What do good teams require? What kind of support energizes teamwork?
Discussing and Debating Critical, Challenging Issues
Yesterday a teacher's frustrated plea led to a new and positive routine. As I listened to the educator and then others discuss the issue at hand at a routine meeting, it was clear that we could do better with that issue and we created a new routine which I believe will work well--a simple routine, but one that will help all of us to better serve students.
It's essential that teams are willing to discuss the challenges that exist in honest, empathetic, and straightforward ways. This is how betterment happens, and when we discuss these issues, it's also important to go hard on the problem, not the people as the book, Getting to Yes, suggests.
How can we make debate and critical discussion a regular part of our team meetings, and how can we deal with difficult issues rather than burying or ignoring those issues. We have to deal with the challenging as well as celebrate the good.
So one essential factor of teamwork and good support is addressing critical issues in ways that "go hard on the problem, not the people."
Regular, Inclusive, Good Communication
Another essential component of good teamwork is regular, focused communication. I always tell the story of my husband's former boss and now governor of Massachusetts. Every week he penned a meaningful letter to the staff. The letter told what was happening and inspired future action too. The letter motivated the entire staff and kept everyone in the loop of system information and goals. This kind of honest, straightforward, informative, and inspiring communication is essential to good teamwork. When information is lacking, incomplete, or without transparency, teams wane.
I continually advocate for better communication for all teams that I work with. Fortunately at the grade level we regularly communicate in a number of ways including hosting an online document for upcoming issues and decisions, impromptu meetings, and several regular weekly meetings to keep our teamwork strong and fluid. As a team we also maintain a website that includes almost all information related to the grade-level expectations and information. We write a weekly newsletter for students, colleagues, and family members too and regularly reach out via email and phones calls to families and respond to their requests and questions too.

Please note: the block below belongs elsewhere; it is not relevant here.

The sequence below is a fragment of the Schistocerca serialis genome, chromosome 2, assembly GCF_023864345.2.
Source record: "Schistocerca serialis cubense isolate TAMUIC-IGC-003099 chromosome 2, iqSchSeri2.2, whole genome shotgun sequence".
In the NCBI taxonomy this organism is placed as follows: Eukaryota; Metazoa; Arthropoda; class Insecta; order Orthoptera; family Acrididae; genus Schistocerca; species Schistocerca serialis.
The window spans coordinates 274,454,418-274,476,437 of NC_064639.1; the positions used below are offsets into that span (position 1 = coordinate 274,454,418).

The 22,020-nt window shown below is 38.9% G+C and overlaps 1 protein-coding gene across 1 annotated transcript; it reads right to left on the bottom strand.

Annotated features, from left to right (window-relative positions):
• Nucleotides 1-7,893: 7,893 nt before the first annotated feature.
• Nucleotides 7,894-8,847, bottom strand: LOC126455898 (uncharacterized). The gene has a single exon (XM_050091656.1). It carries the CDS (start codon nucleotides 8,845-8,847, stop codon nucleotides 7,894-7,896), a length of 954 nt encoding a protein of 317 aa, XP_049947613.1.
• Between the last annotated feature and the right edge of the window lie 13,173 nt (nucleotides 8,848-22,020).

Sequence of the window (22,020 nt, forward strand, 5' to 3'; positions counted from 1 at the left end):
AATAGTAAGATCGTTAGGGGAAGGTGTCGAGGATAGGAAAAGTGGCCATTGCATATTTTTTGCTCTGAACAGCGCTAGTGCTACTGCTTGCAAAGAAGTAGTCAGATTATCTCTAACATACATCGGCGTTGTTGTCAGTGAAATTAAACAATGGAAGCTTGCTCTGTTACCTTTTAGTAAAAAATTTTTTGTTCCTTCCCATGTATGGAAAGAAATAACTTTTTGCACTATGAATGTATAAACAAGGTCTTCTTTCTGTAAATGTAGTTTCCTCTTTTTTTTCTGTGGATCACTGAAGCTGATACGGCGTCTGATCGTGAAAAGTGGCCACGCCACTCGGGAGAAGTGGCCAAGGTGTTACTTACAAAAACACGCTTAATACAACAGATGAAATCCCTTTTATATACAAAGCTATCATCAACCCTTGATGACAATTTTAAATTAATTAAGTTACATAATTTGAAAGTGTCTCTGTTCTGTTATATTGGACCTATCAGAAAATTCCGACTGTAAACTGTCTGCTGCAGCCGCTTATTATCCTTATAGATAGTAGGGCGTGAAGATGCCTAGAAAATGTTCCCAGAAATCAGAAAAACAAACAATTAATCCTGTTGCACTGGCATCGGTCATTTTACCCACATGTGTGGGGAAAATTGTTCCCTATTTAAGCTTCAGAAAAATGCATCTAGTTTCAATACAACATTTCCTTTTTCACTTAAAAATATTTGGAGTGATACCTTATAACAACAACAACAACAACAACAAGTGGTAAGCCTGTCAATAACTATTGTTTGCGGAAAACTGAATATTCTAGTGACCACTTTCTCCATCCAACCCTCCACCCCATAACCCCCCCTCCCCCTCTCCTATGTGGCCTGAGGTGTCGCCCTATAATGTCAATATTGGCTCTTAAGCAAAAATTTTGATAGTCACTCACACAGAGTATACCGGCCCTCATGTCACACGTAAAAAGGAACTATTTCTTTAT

Strong teams depend on good communication, and if a team is weak, one reason may be a lack of good communication.
Priorities and Positive, Consistent Routines
Good teamwork relies on shared priorities and positive, consistent routines. When teams clearly outline their priorities, their collective work profits. Fortunately where I work, our priorities are clearly outlined. Then it's important to meet those priorities with positive, consistent routines. While we have a good schedule, there's ways that we can advocate for more consistency in routines and expectations in order to meet those priorities. Some of our routines may be too tight and too many--I think we should look at reducing expectations a bit to make more good time for responsive teaching and learning. Some of our routines lack consistency as well due to staffing issues. We need to look at the routines that rely on adequate staffing and we may need to alter those routines due to the fact that staffing for some teaching/learning events is not consistent due to multiple reasons.
If team members expect too much, there may be undue friction and struggle, yet if they expect too little, there may be apathy and lack of progress. Reasonable, just-right expectations matter and need to be continually gauged as we work together. We have to ask ourselves if expectations are reasonable or if we need to be more flexible in particular areas and issues--what should we expect? What is reasonable?
In the days ahead, I'll think about the constructs above that affect teamwork. I'll work to support critical conversation, questioning, and debate in ways that matter. I'll also work with colleagues to promote positive routines, reasonable expectations, and good communication to strengthen our teamwork with the focus on teaching all children well. Onward.